The second week of 30 for 30 for 30 focuses on Nonprofits Supporting Kids. I am blessed to have amazing family support and the ability to pursue higher education. Not all children do. This week I dug into and donated to (mostly) local charities that provide children and their families support in various ways.
The University District Food Bank offers multiple services for low income individuals in Northeast Seattle: walk-in food bank, in-home food delivery, and food packs for kids. Packs for Kids is an important program because kids who are hungry miss school more, have a decreased attention span, and simply perform worse in school. The UDFB partners with eight local Seattle schools to make sure all children are properly fed. Simple meals and snacks in take-home bags are given to kids who risk going hungry over the weekend when free or reduced school meals are unavailable.
$30: A 12-pack of single serve Teddy Grahams
Gio’s Garden is a non-profit in Madison, WI dedicated to nurturing and strengthening families with children with special needs. Specifically, kids with disabilities often cannot attend normal daycare. Further, it may take years for a family to receive funding or an official diagnosis from the government that would allow them to receive the respite care the child needs. Gio’s Garden offers Therapeutic Respite Care for eligible children until age six. This service eases the transition into a school setting and encourages growth through play and socialization.
$30: Board games Candy Land and Chutes & Ladders
Able Gamers Charity improves the quality of life for people with disabilities by finding ways for them to play video games. Video games help people with disabilities maintain mental health, experience things they may not otherwise be able to, and ultimately feel a sense of normalcy. Able Gamers works with each individual to determine the exact equipment needed to make gaming a possibility. Sometimes the solution is as simple as Velcro; sometimes an entire room needs to be built.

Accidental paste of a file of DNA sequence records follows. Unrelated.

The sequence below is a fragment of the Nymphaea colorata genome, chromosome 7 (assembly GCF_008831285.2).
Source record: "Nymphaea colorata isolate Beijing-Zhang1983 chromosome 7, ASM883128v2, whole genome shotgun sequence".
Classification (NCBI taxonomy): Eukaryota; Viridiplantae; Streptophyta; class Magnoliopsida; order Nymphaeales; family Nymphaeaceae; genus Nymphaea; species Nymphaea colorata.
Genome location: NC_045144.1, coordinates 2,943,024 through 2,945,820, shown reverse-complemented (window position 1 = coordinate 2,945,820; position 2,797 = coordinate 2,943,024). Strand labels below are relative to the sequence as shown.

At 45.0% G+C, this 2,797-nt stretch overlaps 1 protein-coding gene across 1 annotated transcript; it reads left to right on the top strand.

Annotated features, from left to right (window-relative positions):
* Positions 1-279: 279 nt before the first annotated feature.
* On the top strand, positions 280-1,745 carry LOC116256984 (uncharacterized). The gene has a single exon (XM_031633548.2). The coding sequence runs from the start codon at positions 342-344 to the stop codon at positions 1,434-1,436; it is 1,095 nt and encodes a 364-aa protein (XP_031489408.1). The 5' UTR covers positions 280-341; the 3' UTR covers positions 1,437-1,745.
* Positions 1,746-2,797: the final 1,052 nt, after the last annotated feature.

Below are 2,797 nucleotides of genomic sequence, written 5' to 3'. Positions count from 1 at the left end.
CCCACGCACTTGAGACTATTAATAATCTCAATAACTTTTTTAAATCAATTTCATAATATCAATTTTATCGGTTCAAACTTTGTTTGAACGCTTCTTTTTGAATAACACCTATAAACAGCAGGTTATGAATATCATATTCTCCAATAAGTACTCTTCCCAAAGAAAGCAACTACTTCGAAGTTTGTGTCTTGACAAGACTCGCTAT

$30: I don’t know exactly what $30 goes towards, but everything Able Gamers provides is free of charge. From consultations to eye-tracking equipment, gamers do not pay anything.
Rainier Scholars is a 12-year education program building a pathway to college education for low-income students of color. Not only does a college education provide more opportunities for economic self-sufficiency, but it also has a generational impact; kids are more likely to attend college if their parents attended college. In addition to academic education, students are also taught how to be leaders and self-advocates. To date, Rainier Scholars has helped over 700 Seattle children through college.
$30: I do not know specifics.
The Vanessa Behan Crisis Nursery is an organization in Spokane, WA that provides refuge for children who are otherwise unsafe. Parents may be dealing with issues of substance abuse, domestic violence, homelessness, or they may simply be exhausted from the demands of parenting. The Nursery offers 24-hour child care for infants and children under age 7. In addition to child care, the Nursery offers parent education and crisis counseling.
$30: 30 ounces of infant formula. Parents can go to the Nursery every 30 days to get diapers and formula, free of charge.
Donors Choose is a fundraising platform available to teachers at any public school in the United States. Teachers create “projects” of items they need for their classroom (e.g., school supplies, musical instruments, books, fidget spinners, chairs, the list is ENDLESS). When a project is funded, Donors Choose purchases all items and sends them to the teacher so you know exactly where your money is going. I donated specifically to a friend from my hometown who teaches first grade in Boise, ID.
$30: Bulk box of crayons
Last week’s Nonprofits Empowering Women.